PLAYING WITH FIRE
Hot in Chicago series, Book 2
by Kate Meader
Pocket Books/Simon and Schuster
Release Date: September 29, 2015
Galley provided by publisher for review. No remuneration was exchanged and all opinion presented herein is my own except as noted.
As the only female firefighter at Engine Co. 6, Alexandra Dempsey gets it from all sides: the male coworkers who think she can’t do the job, the wives and girlfriends who see her as a threat to their firefighter men, and her overprotective foster brothers who want to shelter their baby sister at all costs. So when she single-handedly saves the life of Eli Cooper, Chicago’s devastatingly handsome mayor, she assumes the respect she’s longed for will finally come her way. But it seems Mr. Mayor has other ideas . . .
Eli Cooper’s mayoral ratings are plummeting, his chances at reelection dead in the water. When a sexy, curvaceous firefighter gives him the kiss of life, she does more than bring him back to the land of the living—she also breathes vitality into his campaign. Riding the wave of their feel-good story might prop up Eli’s flagging political fortunes, but the sizzling attraction between them can go nowhere; he’s her boss, and there are rules that must be obeyed. But you know what they say about rules: they’re made to be broken . . . http://katemeader.com/playing-with-fire/
I know that sexism still exists, and I would like to say no politician can be an asshat about the abilities of women and still get elected, but with what comes out of the mouths of our elected officials I guess I cannot.
That being said, women have been firefighters for a long time now, and as far as ability to do the job, I am pretty sure it has been proven. So how a mayor for a major city in America could be a total asshat about women firefighters I do not know. I remember working in a “man’s job” in the 1970s and getting a lot of grief about it from many of my male co-workers and supervisors. Most of those people have retired now and I would like to think modern, well-educated men would have more moderns and well-educated ideas.
Honestly, the sizzle or fizzle factor in this one is really kind of half and half. I found the issues and arguments that make up this relationship very unconvincing. But I love the way that Eli admires Lexi’s attributes and capabilities.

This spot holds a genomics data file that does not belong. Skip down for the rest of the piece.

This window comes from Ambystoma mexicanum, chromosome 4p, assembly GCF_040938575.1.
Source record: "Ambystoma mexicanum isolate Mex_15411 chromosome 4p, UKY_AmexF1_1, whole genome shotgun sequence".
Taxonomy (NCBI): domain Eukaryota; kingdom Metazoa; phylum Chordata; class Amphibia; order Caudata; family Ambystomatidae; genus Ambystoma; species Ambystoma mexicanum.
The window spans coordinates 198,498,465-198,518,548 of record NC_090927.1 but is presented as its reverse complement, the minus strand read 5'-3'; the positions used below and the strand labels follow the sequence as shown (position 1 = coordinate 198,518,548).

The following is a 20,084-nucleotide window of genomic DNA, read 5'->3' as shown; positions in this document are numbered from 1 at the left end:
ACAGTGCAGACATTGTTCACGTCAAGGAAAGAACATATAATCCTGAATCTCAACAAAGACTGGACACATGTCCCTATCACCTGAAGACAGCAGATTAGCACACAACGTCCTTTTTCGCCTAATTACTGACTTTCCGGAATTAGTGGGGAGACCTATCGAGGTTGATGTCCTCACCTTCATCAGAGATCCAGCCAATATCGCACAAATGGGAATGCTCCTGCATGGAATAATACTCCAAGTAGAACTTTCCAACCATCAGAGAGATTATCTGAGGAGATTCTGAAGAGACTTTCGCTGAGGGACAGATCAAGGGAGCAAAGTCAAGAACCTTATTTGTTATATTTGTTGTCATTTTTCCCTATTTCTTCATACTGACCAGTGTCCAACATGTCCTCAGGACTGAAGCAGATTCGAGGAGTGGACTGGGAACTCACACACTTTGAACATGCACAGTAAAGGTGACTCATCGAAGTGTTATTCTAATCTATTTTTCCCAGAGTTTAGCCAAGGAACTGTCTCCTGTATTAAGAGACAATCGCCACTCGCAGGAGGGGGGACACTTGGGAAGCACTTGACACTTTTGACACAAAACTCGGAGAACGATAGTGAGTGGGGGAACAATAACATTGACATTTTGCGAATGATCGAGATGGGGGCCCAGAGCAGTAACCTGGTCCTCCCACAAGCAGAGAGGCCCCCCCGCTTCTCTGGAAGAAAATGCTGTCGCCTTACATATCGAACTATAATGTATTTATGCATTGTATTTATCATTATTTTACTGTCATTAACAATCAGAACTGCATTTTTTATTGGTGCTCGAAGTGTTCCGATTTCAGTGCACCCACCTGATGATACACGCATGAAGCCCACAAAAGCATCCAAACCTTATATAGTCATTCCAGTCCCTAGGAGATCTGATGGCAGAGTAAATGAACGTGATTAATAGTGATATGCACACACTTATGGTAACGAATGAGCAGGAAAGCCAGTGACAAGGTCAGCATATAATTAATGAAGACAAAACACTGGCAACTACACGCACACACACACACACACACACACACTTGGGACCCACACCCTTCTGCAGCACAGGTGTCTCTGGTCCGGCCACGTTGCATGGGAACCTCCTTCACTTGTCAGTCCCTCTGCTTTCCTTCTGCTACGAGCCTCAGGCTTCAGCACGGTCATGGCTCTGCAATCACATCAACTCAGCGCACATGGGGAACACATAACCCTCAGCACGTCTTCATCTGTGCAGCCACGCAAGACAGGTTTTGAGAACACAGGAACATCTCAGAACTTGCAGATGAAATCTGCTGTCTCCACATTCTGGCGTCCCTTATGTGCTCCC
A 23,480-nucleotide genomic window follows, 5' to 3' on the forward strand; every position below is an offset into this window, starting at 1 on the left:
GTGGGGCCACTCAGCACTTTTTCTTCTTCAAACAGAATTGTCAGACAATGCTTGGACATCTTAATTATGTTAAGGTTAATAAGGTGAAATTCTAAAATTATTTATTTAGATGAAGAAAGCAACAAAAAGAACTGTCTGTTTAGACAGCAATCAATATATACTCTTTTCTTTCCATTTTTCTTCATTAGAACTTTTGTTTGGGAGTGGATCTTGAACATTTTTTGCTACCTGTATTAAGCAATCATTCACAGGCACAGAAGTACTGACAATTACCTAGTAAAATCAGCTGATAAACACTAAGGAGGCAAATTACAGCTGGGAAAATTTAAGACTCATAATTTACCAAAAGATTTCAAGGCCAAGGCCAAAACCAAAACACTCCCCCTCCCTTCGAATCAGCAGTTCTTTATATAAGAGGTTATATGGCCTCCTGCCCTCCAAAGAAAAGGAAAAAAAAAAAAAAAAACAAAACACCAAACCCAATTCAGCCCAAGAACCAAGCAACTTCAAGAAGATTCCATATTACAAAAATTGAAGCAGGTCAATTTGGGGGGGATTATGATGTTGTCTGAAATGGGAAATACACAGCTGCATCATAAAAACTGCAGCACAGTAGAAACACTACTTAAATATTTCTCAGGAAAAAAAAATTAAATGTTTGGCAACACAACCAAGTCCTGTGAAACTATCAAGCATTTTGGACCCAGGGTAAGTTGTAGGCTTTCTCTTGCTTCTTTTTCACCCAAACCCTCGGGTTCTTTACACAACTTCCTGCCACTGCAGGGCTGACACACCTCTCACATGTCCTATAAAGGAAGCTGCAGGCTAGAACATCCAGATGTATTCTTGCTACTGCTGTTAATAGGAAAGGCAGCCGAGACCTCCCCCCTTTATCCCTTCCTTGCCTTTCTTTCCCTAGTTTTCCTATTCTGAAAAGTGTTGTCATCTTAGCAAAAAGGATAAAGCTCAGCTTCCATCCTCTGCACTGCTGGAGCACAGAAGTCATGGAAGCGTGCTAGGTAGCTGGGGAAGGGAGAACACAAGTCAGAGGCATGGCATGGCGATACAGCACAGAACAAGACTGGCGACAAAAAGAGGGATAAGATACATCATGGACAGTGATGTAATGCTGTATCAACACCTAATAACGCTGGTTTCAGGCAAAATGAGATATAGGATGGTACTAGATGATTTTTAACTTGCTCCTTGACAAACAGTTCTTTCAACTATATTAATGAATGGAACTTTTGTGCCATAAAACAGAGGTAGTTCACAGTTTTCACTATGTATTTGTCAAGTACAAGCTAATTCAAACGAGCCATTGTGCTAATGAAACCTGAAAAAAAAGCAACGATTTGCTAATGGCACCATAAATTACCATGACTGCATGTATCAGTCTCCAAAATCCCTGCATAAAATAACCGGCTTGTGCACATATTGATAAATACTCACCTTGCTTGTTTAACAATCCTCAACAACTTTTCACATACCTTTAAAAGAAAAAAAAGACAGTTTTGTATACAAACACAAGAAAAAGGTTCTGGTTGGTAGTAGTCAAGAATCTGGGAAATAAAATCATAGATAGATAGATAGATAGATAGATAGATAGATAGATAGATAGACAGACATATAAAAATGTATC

The sex is written very hot; there’s extensive use of a mirror. But, I did not like the Alpha Dom aspect of the relationship: It never really gets followed through and I am kind of tired of it as a trope that seems to get stuck into almost any story. People can be sexy without Fifty Shades.
Living in a place where the mayors’ and even the governor’s lives are pretty much left private, it is hard to imagine who or how the person dates being that big of a deal. But maybe in a bigger city with more media it is.
Fitting into the whole Chicago-idea: political machine, family-tradition, windy (as in a lot of talk) city, with a lot of mob background, I felt that Eli’s family history did not fit into a 21st century reference; it felt anachronistic. But then, that hearkens back to Eli’s mid-20th-century understanding of women’s roles and abilities.
Eli does get into a project that is really worthwhile – regarding helping, and understanding our veterans better. But the insertion of it into the story felt contrived.
So, it’s hard – I really wanted to love this book. I love Jennifer Bernard’s Firefighters of San Gabriel series, and I enjoyed meeting Kate at the RWA signing in NYC in July, but I just couldn’t get stoked for this book and series.
But, “like” is complicated and personal. The stuff that bugs or excites one person may be the exact opposite for another. You might very well enjoy this much more than I did.
(at time of writing the Paperback was priced lower than the Kindle copy and the two were separate entries.